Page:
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5 Blocks to smoother, deeper and more connected communication

How to master clear, honest, compassionate conversations between you and the people you love!

Frustration is often the first sign that you are not connecting with the person in front of you in a way that feels good or supports you both to be heard and understood..

These are 5 common “mistakes” I come across regularly in relationship dynamics and which can get in the way of actually connecting to your partner, friend, family member, co-work


The good news is that you can do something which will support you to communicate more effectively in every 1 of these cases..

My painful experiences have taught me time and time again, that I am very likely to end up in endless spirals of stress, hurt and frustration when I try to communicate in any of these ways (there are more blocks to be explored..) and that I am much more likely to find a deeper connection to myself and the other person when I do so from a place of clarity, curiosity and openness..

So let's have a look at what these “mistakes”* are + what you can do to support yourself to make more life serving choices!

NOTE: All of these suggestions take some practice to re-integrate. The “mistake” responses above are learnt behaviors and so re-remembering our essence is available to all of us. We just need time, support and practice, to re-wire these neural pathways and create new choices which serve us and our relationships to flourish.

1. Listening in order to respond:

Do you sometimes listen to the other person, and whilst your listening you are already formulating your own response to them? Perhaps you have a reaction, a story, a word of advice, a different perspective etc..??

Sometimes this can get in the way of truly understanding each other and connecting on a deeper level.

We do this for many reasons, perhaps we want to support the other person, to contribute to their well being, to be heard and understood, to be seen for our perspective, to connect or be in a shared reality with one another.. so sometimes our formulated responses do meet these needs, and sometimes they really don't.. do you remember moments feeling frustrated that you or they are not getting to the point, not being clear enough or perhaps that you miss the deeper connection because your changing from topic to topic..?

TRY This:

Slow down your response by taking 3-5 minutes to fully engage with what they are saying, let go of your responses and trust that if they are important to you, you will find them again later. Take a moment to focus on the essence of what the other person is saying, let them take you on a journey to the core of their heart..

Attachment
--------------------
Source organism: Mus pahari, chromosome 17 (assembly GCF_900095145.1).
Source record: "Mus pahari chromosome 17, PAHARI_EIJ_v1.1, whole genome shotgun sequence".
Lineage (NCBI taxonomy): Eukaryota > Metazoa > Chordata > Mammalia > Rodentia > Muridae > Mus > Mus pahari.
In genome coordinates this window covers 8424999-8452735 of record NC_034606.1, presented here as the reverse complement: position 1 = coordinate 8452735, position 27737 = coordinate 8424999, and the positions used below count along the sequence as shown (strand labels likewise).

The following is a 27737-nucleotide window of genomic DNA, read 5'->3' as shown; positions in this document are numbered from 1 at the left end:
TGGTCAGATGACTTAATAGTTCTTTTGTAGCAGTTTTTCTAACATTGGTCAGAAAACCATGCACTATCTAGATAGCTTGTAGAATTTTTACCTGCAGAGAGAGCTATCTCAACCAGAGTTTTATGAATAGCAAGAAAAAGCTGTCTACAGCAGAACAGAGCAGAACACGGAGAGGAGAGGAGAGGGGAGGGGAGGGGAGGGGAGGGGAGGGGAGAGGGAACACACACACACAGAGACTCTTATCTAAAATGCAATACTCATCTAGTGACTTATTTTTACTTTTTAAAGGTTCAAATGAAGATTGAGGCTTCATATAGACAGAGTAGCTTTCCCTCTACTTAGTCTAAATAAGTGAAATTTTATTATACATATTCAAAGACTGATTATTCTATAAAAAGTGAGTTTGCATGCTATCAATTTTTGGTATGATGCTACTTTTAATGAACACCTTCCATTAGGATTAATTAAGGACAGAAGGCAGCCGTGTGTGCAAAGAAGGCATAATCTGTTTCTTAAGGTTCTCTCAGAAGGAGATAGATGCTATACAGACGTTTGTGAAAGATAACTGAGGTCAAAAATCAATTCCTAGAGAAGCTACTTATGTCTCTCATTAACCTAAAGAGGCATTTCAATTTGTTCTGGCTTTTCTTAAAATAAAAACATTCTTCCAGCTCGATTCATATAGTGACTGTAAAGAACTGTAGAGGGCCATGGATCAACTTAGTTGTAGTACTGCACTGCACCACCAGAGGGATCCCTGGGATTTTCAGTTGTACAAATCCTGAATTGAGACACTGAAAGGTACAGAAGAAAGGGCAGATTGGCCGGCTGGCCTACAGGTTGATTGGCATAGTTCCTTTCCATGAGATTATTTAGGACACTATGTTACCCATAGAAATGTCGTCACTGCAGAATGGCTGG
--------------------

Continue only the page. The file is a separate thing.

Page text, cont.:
When it is your turn to speak, ask for a moment of silent listening to support you to connect before they respond, or tell them that you need a moment to hear yourself express and find clarity, before you can fully take in what they want to say with presence.

2. Self defending:

When your partner or friend seems to be judging, blaming or accusing you, do you find yourself jumping in to defend you own honor? To try and explain yourself so that they actually understand you more clearly?

How often does that actually work? Not a lot right? That's because when people judge, blame or accuse, they are doing so from a place of hurt. What they need in that moment is empathy (and you also need some too!).

There are many steps which can support you to connect in moments like these, but the first step is this:

TRY This:

Recognise that they are in pain, recognise that you may be in pain too. Slow down and see if you can listen to what is important to them, rather than what they are saying about you, you can use my feelings + needs list to help you make a guess. (this takes some real practice - so start by journaling with some past events + get some practice buddies!)

3. Asking for what you don’t want:

Do you ever find yourself frustrated that when you ask your partner to “stop speaking about your ex” or “stop leaving your laundry all over the floor”, then they do something else which is equally annoying, like leaving all the laundry in a pile on the bed instead? So then you think “you never listen / you don’t care / you think I’m your slave..”.. Etc..

When we ask for what we don’t want, we leave ourselves wide open to an enormous amount of possibility for frustration and disappointment. Also our poor partners are very often confused and annoyed with the energy beyond the “don’t” which can often seem like it is lacking in respect or inclusion of them.